unconditional love. Through its observance love, then the family unit will remain
we hope to gain a fuller appreciation and a strong and we, as a united people, will be
better recognition of the intimate role that
better prepared to face the challenges that
God lovingly exerts within our lives.
confront us.
In addition, Lag b'Omer perhaps teaches
us that just as God has this unconditional
Yechiel Morris is rabbi of Young Israel of
love for us, so too, we must internalize the
Southfield.

Jewish Agenda

AJC head tackles issues surrounding Russia, Rosenfeld paper, energy, U.N.

Don Cohen
Special to the Jewish News

D

avid Harris, 57, has been
the executive director of the
American Jewish Committee
(AJC) since 1990. The AJC was established
in 1906 in response to pogroms aimed at
Russian Jews. Today, AJC operates 35 U.S.
and eight overseas offices, including one
in Michigan.
Harris was recently in town for a series
of meetings and to give the keynote
address at an April 19 dinner honor-
ing AJC's centennial anniversary. AJC's
101st annual meeting will be held in
Washington May 1-4.
For more information on AJC, visit
www.ajc.org . For the complete interview,
visit www.jnonline.us .

Q: You recently met with high-level
officials in Russia. What do you make
of President Putin and what are the top
issues on the Jewish agenda?
A: Russia under President Putin has

28

May 3 2007

reemerged on the
world stage as an
important power,
after the decade of
the 1990s when the
country was slipping
toward Third World
status ... In the last
14 months alone,
David Harris
we've met privately
with Sergei Lavrov, Russia's foreign minis-
ter, five times.
Our agenda with him and other Russian
leaders? Iran tops the list. As a permanent
member of the U.N. Security Council and
given its bilateral ties with Iran, Moscow
has a key role to play on the Iranian nucle-
ar issue. We also discuss Russian arms
sales policies, which, regrettably, have
included recent deals with Iran and Syria.
As a member of the Quartet, Russia
deals with Arab-Israeli issues. Fortunately,
unlike the communist era, Moscow has a
strong link with Jerusalem and President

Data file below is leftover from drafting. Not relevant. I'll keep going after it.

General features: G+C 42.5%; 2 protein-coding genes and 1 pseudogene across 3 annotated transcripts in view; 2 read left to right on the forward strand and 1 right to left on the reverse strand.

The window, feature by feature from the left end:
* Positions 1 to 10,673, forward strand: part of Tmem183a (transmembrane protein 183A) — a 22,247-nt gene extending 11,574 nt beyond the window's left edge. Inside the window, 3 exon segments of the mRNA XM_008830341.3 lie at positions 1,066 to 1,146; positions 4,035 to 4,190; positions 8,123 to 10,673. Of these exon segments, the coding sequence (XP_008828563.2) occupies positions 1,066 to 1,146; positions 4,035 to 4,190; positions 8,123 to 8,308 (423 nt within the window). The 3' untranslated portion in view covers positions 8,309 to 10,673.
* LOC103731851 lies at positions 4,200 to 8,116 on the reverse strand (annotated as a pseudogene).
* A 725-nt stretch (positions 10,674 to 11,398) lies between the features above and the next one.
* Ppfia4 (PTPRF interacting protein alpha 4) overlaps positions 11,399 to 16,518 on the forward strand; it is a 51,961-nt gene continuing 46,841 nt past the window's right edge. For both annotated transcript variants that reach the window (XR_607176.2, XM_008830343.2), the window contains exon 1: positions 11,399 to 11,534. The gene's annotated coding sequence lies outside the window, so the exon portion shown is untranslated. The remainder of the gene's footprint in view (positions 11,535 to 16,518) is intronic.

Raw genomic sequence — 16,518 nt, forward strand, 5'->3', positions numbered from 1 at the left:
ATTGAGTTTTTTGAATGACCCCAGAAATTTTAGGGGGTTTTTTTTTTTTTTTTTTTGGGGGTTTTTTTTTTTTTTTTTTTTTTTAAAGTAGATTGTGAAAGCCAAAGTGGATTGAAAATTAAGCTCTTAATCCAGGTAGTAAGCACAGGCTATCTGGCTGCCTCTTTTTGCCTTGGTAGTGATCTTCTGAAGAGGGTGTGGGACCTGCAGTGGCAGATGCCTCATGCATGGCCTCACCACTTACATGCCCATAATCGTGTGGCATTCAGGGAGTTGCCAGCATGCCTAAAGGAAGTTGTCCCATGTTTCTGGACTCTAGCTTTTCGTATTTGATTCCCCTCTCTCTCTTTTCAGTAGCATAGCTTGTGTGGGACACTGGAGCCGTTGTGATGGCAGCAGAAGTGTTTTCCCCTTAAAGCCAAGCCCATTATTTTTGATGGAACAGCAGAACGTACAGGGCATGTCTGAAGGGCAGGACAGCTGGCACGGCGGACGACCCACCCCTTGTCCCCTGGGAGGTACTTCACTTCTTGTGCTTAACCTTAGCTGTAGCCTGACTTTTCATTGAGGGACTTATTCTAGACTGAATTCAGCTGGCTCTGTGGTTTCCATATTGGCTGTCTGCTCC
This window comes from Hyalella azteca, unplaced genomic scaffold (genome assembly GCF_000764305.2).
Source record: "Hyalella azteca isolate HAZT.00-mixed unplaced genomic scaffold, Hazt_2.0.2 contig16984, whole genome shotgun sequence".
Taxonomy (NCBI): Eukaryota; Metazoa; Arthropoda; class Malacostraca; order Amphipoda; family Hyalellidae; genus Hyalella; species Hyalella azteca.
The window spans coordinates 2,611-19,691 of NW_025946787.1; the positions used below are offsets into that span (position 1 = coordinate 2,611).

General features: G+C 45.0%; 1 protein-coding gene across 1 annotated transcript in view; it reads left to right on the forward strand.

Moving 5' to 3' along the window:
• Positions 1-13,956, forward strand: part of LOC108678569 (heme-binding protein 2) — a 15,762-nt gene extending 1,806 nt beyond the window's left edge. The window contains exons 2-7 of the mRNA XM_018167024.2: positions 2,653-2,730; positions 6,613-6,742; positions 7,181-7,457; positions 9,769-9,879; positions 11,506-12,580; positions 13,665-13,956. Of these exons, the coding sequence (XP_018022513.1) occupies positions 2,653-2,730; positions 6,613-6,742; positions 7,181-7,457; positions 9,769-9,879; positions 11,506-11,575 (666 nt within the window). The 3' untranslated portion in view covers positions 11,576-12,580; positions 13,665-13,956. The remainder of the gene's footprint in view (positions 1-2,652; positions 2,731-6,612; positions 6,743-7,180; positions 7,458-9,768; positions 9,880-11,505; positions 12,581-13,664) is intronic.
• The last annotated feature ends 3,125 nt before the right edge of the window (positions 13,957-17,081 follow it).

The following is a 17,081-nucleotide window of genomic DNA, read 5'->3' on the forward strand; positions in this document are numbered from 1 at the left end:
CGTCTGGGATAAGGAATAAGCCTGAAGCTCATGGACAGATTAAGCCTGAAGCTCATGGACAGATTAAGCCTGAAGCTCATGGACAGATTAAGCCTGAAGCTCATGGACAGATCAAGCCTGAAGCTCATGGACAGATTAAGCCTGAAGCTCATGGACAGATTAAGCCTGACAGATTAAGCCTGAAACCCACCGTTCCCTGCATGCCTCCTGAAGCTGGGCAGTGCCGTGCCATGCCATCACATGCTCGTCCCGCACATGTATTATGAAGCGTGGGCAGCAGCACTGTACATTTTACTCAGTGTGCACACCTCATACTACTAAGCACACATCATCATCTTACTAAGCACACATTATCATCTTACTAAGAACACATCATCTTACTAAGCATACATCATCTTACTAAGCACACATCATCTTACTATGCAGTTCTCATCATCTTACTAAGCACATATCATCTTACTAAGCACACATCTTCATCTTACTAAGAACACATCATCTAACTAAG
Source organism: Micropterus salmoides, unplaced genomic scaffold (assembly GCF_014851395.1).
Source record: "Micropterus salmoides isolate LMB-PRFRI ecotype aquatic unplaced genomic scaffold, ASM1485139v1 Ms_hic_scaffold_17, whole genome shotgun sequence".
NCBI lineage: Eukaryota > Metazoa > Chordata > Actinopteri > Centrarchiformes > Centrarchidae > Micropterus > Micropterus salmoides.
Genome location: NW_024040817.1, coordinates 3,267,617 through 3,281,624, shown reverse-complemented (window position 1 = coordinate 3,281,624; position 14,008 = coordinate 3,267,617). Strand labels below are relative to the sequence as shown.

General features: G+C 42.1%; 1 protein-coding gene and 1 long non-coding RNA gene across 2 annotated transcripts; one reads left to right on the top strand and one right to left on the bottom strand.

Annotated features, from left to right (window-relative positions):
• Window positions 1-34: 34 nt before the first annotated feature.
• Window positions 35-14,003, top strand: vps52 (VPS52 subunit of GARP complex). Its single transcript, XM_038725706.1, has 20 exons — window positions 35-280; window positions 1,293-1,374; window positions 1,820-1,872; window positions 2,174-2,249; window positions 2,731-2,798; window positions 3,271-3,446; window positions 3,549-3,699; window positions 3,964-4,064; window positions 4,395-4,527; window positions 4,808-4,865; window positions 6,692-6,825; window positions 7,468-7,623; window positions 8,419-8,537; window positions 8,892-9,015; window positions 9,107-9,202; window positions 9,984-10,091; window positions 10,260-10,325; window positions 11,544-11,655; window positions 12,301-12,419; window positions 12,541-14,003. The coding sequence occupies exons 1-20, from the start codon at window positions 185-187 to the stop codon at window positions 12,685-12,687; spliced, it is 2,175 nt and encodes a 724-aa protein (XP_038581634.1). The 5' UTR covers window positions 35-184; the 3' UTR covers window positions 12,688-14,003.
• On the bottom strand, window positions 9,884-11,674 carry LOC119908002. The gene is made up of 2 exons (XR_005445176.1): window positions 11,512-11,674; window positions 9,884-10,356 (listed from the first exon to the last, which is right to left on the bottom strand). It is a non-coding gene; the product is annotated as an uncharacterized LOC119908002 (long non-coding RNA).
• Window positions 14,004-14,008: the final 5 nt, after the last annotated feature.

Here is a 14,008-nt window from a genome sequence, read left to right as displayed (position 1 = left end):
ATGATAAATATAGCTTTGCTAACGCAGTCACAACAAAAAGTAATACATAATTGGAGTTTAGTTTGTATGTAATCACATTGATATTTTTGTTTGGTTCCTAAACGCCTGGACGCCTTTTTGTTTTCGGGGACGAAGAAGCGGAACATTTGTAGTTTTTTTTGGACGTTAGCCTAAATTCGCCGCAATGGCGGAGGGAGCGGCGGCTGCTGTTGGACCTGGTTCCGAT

Putin made an important visit to Israel.
And, not least, we are deeply interested in

the Russian Jewish community

Q: AJC was blasted by some, and
cheered by others, for publishing the
Alvin Rosenfeld paper on how criti-
cism of Israel by Jewish progressives
promotes anti-Semitism. What do
you make of the debate the paper has
engendered? Would you have done any-
thing differently?
A: Neither Rosenfeld nor AJC for a
moment questions the right, indeed the
duty, to discuss and debate issues affecting
Israel, exactly as takes place in the Knesset
and Israeli media every day. Rather, his
essay dealt with those Jews who demon-
ize Israel in the most grotesque terms and
question its very right to exist. Rosenfeld
turned the tables on them.
Their reaction was revealing. They
and their defenders cried foul, as if they
somehow deserved immunity from scru-
tiny. The debate provoked by the essay
has been salutary, even if it got off to an
unexpected start with inaccurate New
York Times reporting ... The only thing

we'd have done
differently in
hindsight would
be to exclude
Richard Cohen, the
Washington Post syndi-
cated columnist, from the essay.

Q: I understand AJC is working on
energy policy, particularly as it relates
to oil imports and the Middle East.
A: [The energy question] needs to be
addressed not episodically, as has been
the case over the years, but systematically,
with the same can-do, full-court press that
our nation mounted in the Manhattan
Project and the man-on-the-moon effort.
Otherwise, our growing energy depen-
dence represents our Achilles' heel, and
don't think oil-exporting countries like
Iran and Venezuela don't know it ...
We've hired a full-time energy specialist
in our Washington office to urge govern-
ment action to reduce dependence on oil
from unfriendly countries, increase con-
servation and support research and devel-